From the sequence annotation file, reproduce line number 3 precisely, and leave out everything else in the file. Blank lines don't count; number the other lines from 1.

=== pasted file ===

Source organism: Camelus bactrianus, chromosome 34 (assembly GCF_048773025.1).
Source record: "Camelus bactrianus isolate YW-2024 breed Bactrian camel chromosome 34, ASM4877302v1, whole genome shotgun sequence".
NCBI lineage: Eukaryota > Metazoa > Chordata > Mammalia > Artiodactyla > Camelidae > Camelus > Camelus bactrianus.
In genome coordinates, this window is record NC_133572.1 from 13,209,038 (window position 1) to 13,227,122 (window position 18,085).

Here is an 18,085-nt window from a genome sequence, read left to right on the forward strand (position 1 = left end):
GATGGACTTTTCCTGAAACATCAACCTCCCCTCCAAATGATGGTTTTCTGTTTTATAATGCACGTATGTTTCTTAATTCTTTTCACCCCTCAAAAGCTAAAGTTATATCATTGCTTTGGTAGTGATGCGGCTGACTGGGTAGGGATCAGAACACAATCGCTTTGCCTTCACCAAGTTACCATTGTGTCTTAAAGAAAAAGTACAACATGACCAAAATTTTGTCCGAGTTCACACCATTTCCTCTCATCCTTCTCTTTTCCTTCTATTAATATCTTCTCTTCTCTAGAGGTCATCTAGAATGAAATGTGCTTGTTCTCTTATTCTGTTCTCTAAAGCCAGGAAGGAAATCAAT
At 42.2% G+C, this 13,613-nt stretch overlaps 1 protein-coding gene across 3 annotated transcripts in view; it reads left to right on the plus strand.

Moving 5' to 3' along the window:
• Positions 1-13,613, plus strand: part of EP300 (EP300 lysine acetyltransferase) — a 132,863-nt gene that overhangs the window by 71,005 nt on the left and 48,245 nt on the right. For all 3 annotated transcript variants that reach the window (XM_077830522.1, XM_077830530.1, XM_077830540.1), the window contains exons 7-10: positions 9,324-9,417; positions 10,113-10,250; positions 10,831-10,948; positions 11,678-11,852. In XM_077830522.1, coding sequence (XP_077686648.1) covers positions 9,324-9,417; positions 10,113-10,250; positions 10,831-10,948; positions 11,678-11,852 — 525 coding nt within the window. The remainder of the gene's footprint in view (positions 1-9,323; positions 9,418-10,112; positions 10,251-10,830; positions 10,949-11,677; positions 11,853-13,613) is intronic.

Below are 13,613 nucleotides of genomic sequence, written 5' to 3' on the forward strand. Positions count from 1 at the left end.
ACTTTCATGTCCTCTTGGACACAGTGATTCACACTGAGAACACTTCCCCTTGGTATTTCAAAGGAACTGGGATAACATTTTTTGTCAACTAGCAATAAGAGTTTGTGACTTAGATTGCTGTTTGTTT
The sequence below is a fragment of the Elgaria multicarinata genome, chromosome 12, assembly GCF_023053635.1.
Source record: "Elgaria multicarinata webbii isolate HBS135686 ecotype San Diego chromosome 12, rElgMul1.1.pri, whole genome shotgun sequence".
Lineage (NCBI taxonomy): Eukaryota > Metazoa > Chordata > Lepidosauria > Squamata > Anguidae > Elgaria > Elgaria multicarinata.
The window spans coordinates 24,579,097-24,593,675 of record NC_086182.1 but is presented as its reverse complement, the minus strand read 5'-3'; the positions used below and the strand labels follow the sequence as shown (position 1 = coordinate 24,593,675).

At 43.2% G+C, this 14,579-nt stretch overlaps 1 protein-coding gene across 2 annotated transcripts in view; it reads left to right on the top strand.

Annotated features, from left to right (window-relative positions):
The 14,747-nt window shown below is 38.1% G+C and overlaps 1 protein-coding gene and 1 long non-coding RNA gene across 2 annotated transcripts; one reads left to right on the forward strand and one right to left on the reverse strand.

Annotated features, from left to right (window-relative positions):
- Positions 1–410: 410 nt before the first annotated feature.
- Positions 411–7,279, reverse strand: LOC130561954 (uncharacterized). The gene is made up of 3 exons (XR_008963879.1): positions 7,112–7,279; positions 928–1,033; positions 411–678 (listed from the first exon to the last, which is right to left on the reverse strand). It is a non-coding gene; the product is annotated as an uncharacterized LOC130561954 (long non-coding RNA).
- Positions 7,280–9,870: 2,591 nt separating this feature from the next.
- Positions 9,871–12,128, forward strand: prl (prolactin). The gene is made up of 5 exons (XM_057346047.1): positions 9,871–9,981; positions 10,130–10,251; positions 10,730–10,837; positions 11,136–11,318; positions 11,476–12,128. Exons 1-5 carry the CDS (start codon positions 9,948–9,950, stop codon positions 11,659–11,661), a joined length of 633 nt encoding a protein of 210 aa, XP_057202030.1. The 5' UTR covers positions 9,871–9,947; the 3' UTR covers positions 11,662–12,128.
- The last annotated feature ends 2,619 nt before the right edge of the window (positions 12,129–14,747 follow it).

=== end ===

NCBI lineage: Eukaryota > Metazoa > Chordata > Mammalia > Artiodactyla > Camelidae > Camelus > Camelus bactrianus.